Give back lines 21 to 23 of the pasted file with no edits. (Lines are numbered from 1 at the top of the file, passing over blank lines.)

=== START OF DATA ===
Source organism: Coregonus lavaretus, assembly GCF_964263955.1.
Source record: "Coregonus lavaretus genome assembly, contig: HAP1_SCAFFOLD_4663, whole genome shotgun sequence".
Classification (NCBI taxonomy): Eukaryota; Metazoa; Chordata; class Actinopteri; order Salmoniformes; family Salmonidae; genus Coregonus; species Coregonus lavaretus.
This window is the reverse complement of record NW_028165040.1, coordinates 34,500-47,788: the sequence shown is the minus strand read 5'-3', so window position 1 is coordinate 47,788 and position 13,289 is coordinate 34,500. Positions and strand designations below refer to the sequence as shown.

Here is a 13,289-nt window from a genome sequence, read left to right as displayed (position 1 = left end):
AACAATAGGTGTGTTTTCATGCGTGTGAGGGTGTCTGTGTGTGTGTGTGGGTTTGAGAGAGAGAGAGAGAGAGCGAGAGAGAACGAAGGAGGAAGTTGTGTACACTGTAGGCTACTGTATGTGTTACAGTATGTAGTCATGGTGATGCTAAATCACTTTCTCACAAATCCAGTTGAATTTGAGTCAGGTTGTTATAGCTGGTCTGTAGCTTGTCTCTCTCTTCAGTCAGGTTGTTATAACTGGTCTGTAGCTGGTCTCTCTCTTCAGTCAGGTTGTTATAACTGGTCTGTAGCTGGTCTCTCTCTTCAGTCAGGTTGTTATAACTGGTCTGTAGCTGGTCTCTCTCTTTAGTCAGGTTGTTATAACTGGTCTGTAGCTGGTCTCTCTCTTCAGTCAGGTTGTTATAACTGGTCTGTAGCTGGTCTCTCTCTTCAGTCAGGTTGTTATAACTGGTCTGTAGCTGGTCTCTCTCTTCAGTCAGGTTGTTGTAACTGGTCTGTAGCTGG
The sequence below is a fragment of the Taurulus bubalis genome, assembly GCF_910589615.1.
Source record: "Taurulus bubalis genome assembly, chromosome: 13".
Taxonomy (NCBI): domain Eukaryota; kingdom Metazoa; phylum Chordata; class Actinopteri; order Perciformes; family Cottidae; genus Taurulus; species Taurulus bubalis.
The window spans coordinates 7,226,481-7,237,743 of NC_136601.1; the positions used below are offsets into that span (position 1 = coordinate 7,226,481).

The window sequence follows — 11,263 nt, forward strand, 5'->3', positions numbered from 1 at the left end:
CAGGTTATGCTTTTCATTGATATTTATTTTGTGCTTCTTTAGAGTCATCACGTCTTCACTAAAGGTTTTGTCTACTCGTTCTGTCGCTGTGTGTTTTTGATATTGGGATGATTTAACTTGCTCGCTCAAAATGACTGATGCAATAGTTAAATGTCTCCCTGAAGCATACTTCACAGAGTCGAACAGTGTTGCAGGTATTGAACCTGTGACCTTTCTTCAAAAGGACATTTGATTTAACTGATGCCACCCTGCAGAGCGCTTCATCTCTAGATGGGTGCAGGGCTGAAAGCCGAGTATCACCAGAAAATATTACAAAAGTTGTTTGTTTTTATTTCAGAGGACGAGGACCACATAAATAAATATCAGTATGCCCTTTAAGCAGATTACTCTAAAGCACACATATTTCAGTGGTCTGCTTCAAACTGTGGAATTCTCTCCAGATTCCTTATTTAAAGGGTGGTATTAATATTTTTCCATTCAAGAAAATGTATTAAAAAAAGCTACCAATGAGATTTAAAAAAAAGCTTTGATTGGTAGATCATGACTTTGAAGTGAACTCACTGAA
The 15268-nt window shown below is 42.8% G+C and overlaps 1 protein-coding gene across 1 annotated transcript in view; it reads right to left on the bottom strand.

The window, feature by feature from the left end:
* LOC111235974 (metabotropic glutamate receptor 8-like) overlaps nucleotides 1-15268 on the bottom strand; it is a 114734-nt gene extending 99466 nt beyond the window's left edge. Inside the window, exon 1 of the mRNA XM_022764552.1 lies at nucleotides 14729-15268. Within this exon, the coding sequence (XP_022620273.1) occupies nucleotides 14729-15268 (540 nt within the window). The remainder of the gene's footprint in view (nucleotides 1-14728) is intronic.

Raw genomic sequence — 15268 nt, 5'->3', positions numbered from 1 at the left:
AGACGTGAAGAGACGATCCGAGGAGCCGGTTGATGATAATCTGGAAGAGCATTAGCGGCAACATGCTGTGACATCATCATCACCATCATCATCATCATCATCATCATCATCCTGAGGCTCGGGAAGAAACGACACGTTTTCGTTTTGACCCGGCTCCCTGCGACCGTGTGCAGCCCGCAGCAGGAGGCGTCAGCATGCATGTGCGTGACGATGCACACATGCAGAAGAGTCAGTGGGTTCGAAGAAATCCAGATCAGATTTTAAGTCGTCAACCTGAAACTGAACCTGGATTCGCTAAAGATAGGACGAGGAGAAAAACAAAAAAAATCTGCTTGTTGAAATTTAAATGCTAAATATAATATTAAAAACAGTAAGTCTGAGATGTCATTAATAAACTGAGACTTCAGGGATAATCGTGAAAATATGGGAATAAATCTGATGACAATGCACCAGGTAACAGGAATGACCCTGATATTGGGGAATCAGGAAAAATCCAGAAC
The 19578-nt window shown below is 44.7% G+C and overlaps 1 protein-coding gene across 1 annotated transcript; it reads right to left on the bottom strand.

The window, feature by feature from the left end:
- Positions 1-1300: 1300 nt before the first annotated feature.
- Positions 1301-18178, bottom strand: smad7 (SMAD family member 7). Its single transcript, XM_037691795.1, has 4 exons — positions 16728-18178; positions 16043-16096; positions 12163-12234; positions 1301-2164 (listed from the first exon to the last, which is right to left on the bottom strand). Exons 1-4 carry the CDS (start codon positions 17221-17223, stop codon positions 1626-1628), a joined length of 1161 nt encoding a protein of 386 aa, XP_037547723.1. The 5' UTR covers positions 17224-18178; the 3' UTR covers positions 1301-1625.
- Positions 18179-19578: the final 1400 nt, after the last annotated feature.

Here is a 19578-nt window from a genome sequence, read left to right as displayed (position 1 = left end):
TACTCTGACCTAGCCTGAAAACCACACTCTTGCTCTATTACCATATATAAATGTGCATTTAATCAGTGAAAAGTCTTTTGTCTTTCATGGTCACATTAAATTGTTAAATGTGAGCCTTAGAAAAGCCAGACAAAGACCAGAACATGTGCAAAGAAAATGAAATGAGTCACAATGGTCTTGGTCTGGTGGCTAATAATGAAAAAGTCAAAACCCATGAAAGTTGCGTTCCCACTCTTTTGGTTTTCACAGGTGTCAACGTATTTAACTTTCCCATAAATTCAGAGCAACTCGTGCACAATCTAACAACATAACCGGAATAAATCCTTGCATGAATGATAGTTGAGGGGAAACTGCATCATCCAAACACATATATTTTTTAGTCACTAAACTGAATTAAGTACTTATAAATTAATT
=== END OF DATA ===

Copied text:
- Positions 1301-18178, bottom strand: smad7 (SMAD family member 7). Its single transcript, XM_037691795.1, has 4 exons — positions 16728-18178; positions 16043-16096; positions 12163-12234; positions 1301-2164 (listed from the first exon to the last, which is right to left on the bottom strand). Exons 1-4 carry the CDS (start codon positions 17221-17223, stop codon positions 1626-1628), a joined length of 1161 nt encoding a protein of 386 aa, XP_037547723.1. The 5' UTR covers positions 17224-18178; the 3' UTR covers positions 1301-1625.
- Positions 18179-19578: the final 1400 nt, after the last annotated feature.

Here is a 19578-nt window from a genome sequence, read left to right as displayed (position 1 = left end):